The American scholar Nicholas Adams throws light on the architectural achievements of Gunnar Asplund (1885-1940), Sweden's foremost 20th-century architect.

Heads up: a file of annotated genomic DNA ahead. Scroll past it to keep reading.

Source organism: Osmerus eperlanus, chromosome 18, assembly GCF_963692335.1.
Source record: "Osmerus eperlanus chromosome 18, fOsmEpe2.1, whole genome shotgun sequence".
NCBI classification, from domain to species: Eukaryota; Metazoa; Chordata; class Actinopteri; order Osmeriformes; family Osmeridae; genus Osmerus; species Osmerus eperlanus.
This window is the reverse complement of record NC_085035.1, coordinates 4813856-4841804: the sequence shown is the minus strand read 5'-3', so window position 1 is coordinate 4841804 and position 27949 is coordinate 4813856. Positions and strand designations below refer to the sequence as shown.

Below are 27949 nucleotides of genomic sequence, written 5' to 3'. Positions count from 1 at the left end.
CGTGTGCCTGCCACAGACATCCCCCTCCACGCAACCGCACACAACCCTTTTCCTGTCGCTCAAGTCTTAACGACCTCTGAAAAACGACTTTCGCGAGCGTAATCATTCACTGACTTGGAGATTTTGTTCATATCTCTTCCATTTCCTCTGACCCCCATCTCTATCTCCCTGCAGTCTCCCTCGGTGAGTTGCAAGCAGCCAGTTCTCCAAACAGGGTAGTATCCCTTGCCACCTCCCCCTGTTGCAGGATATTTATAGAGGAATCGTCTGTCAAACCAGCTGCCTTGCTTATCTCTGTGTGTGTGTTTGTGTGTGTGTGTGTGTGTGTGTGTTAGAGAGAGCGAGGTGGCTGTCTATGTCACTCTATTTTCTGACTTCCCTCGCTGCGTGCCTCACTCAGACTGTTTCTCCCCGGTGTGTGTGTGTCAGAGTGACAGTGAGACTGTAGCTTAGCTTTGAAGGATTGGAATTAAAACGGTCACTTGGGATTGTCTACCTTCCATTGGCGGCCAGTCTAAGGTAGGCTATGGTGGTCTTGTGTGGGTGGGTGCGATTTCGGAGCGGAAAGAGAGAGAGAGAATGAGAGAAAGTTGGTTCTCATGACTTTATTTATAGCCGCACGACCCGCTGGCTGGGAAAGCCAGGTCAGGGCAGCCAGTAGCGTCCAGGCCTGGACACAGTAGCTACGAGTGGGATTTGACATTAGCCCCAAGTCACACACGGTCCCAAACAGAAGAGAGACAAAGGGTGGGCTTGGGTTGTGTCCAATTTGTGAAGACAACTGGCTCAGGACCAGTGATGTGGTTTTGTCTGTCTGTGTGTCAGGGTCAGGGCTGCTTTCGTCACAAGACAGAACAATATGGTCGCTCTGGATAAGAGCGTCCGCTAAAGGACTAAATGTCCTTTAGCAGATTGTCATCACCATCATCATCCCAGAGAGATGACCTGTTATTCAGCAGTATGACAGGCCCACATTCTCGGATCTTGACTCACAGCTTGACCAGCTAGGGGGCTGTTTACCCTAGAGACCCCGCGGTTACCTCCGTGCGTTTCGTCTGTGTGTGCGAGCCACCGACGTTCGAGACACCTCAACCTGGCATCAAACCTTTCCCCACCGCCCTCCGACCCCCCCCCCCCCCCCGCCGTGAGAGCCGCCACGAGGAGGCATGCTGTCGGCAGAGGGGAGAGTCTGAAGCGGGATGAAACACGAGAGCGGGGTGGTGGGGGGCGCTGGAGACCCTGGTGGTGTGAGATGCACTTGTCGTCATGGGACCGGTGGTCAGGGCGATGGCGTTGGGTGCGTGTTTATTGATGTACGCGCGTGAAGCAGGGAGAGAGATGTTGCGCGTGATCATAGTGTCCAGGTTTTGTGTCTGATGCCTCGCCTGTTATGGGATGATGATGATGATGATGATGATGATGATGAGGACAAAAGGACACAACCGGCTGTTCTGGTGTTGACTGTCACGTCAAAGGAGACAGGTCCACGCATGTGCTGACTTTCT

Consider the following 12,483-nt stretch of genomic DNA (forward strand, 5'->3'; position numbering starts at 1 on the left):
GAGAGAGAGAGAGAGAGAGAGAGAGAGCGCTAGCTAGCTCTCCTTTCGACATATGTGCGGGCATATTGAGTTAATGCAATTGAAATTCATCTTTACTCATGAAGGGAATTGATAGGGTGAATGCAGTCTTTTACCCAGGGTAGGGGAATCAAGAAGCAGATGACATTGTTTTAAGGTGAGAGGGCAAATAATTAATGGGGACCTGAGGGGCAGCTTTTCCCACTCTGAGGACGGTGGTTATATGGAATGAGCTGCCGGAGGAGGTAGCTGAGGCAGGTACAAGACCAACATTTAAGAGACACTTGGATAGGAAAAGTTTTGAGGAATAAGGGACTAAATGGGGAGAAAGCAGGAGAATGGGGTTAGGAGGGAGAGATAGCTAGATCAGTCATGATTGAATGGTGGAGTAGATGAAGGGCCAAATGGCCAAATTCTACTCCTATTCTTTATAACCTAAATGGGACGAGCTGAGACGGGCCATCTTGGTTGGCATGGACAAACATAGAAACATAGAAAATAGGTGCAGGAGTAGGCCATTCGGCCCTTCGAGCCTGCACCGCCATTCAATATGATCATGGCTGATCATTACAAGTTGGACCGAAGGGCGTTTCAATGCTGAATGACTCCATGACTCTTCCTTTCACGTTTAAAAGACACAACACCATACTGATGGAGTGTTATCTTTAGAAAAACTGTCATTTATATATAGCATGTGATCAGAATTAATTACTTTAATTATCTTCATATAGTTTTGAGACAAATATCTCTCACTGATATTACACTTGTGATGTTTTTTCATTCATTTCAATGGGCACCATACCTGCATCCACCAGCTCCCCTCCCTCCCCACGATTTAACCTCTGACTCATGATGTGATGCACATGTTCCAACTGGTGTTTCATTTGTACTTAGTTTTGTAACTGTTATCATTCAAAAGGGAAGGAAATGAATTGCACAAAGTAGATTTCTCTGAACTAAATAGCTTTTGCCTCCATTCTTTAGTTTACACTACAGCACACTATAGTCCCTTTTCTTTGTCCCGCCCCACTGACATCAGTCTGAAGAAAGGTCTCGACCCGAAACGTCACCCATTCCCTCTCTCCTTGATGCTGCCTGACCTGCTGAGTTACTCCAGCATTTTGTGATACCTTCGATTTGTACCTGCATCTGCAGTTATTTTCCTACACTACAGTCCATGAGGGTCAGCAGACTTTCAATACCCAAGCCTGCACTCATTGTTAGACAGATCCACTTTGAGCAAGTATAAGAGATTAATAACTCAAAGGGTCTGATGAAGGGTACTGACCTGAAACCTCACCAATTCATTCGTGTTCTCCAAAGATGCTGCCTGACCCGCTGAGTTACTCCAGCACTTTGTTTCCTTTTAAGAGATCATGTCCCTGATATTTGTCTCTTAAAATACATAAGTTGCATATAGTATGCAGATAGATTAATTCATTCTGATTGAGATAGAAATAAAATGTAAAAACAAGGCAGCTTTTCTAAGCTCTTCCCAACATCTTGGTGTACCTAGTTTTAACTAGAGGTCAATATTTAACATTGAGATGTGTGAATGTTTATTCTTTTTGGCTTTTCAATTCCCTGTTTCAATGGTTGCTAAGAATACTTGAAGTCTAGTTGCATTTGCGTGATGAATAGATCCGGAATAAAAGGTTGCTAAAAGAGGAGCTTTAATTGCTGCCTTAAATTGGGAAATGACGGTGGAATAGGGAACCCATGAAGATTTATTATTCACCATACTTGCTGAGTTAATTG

The American scholar Nicholas Adams throws light on the architectural achievements of Gunnar Asplund (1885-1940), Sweden’s foremost 20th-century architect. His most famous works include the Skandia Cinema and the Public Library in Stockholm, the Entry Pavilion for the Stockholm International Exhibition, built in 1930, and the extension to the law courts in Göteborg (with regard to the latter, he made a decisive contribution to the ensuing debate about the criteria which should be used when adding to existing buildings) and, finally, the crematorium south of Stockholm. Having started out with neo-classical leanings, in 1930, Asplund joined the Modernist Movement, grafting the romantic element of the Scandinavian tradition onto a base of theoretical functionality. Recovering the symbolic meaning of architecture, taking environmental factors into consideration, making sensitive use of techniques and materials, and continuously striving for perfection in the construction and management of his buildings are all hallmarks of Gunnar Asplund’s architectural output.